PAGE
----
Poetry empowers foreign language learners

Nineteen+students+from+Convent+of+the+Sacred+Heart+received+medals+at+the+COLT+Poetry+Contest+held+on+April+26+at+Choate+Rosemary+Hall+in+Wallingford%2C+Connecticut.%0Acourtesy+of+Alison+Brett+%2713

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Nineteen students from Convent of the Sacred Heart received medals at the COLT Poetry Contest held on April 26 at Choate Rosemary Hall in Wallingford, Connecticut. courtesy of Alison Brett ’13

Nineteen students from Convent of the Sacred Heart received medals at the COLT Poetry Contest held on April 26 at Choate Rosemary Hall in Wallingford, Connecticut. courtesy of Alison Brett '13
Nineteen students from Convent of the Sacred Heart received medals at the COLT Poetry Contest held on April 26 at Choate Rosemary Hall in Wallingford, Connecticut.
courtesy of Alison Brett ’13

Twenty seven students, 19 medals, five languages. These are the numbers that add up to Convent of the Sacred Heart’s participation at the Connecticut Council of Language Teachers (COLT) Poetry Contest on April 26.  Sacred Heart students competed in the Arabic, Chinese, French, Latin, and Spanish recitations at Choate Rosemary Hall in Wallingford, Connecticut.
Senora Graziella Sidoli, Upper School Spanish Language, Literature and Culture teacher,  enjoys preparing her students for the event and loves accompanying them to the poetry contest where she gets to watch their hard work pay off.  However, before students are ready for the competition, they must spend a long time trying to decipher the poem.
“Only after the poem has been dissected, chewed, and digested is it memorized,” Senora Sidoli said. “It is a rich and full experience with literature because we also learn about the poet and his times.”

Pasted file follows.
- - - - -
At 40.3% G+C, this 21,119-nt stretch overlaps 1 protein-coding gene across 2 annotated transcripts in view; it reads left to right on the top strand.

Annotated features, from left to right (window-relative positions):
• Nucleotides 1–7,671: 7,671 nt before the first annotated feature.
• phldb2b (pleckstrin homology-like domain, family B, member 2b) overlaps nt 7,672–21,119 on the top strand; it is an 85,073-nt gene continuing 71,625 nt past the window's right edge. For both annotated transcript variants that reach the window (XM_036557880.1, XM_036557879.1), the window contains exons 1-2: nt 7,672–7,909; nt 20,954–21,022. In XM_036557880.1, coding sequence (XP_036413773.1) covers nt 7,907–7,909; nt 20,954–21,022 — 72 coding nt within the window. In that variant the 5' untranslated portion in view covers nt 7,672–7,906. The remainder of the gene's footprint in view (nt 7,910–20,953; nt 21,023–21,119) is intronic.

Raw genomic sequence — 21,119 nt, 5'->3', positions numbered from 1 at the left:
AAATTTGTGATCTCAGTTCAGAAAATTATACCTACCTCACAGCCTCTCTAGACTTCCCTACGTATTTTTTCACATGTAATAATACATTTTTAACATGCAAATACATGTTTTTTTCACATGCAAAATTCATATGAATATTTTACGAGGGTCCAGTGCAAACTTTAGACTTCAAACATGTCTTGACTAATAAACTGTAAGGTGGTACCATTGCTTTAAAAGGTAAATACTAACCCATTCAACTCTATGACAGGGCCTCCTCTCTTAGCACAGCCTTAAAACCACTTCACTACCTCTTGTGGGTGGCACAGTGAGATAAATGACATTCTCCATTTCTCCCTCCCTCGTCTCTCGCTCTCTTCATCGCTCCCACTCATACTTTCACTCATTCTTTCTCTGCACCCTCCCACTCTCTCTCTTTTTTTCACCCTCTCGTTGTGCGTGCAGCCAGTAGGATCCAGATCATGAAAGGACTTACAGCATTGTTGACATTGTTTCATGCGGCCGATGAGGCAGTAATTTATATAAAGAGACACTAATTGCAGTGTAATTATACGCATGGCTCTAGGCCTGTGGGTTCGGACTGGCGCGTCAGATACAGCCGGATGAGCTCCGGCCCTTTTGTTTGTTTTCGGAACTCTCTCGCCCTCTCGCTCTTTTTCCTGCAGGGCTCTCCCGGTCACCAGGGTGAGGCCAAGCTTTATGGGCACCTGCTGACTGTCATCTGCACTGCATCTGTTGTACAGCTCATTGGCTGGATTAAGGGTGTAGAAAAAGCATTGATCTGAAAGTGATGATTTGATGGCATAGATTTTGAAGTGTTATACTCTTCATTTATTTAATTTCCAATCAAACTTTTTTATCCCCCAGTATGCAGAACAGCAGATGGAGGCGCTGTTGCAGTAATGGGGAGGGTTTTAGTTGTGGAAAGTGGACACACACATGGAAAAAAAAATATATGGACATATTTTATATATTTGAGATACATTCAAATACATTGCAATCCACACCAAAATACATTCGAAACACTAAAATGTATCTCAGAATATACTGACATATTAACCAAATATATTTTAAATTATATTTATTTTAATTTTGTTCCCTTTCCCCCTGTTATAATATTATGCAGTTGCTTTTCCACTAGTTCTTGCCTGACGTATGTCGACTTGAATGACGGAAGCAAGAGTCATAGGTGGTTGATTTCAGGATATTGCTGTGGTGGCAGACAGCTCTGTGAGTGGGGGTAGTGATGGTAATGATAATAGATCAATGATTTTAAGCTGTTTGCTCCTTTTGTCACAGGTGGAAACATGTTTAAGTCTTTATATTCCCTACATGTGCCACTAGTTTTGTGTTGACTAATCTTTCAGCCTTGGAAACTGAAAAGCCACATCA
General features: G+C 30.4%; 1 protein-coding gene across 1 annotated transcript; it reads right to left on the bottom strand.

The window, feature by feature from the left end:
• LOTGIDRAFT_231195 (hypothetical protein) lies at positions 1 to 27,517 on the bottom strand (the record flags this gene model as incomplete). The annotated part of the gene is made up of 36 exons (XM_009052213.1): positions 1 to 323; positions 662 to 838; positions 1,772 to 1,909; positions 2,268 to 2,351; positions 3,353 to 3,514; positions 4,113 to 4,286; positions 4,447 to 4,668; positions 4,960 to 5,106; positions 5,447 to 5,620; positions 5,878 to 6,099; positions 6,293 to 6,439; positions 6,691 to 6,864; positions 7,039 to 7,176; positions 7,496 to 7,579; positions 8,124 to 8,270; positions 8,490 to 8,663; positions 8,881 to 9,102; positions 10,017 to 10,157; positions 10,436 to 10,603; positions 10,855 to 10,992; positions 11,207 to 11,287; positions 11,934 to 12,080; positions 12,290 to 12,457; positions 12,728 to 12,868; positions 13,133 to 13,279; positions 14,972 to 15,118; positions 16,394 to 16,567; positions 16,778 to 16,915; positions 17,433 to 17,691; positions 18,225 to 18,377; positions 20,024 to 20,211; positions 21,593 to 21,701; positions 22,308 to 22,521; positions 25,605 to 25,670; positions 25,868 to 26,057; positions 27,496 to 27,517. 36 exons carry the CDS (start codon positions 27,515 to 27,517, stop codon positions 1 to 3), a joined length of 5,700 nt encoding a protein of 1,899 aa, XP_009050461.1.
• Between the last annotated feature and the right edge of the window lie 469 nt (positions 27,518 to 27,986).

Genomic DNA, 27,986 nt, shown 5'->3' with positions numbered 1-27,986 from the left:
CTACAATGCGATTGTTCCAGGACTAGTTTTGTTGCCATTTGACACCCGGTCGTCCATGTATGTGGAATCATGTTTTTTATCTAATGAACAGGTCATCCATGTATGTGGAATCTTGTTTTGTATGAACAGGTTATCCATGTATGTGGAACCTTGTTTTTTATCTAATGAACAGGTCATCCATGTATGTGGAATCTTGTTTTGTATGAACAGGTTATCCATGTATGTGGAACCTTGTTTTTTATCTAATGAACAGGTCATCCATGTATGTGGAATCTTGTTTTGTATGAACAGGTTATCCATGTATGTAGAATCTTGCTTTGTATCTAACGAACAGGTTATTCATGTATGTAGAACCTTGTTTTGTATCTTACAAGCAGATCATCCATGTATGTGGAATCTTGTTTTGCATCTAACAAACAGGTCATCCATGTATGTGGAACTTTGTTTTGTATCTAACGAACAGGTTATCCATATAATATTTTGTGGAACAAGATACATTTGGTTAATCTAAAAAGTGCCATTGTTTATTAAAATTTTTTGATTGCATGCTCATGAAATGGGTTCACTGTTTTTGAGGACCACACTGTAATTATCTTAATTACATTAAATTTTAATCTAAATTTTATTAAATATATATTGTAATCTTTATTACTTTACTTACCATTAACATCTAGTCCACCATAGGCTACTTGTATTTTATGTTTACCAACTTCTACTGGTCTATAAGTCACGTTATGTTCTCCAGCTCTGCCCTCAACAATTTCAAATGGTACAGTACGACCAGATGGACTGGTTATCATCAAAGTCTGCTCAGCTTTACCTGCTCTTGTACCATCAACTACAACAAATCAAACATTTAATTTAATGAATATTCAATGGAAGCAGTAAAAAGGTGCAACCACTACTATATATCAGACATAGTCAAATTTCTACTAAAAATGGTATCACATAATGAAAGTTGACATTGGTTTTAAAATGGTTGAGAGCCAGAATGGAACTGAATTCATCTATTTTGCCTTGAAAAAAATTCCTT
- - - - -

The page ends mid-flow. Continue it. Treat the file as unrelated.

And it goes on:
Students in all language level classes have the opportunity to learn and recite the poem. But, only one girl from each class is chosen  to represent Sacred Heart at COLT.
Although this was sophomore Catie Capolongo’s first time participating in the competition, she earned a gold metal in the Spanish three category. Even though it was difficult to memorize the poem, she believes that all the hard work was worth it.
“I felt relieved when I presented my poem and even more gratified when I heard my name being called for first place,” Catie said.
Senora Sidoli was also thrilled when the awards were announced at the end of the competition.
“My favorite part is hearing Convent of the Sacred called out so often and so fast that I can’t keep up writing the winners’ names down,” Senora Sidoli said.
Senora Sidoli believes that memorizing and performing a poem is highly beneficial to all foreign language learners.
“The recitation of the poem is an opportunity to savor the words and relish in the beautiful pronunciation of the language,” Senora Sidoli said. “The performance is the moment of feeling the emotions that the poet has infused into his lines.”
 
– Emily Hirshorn, Staff Writer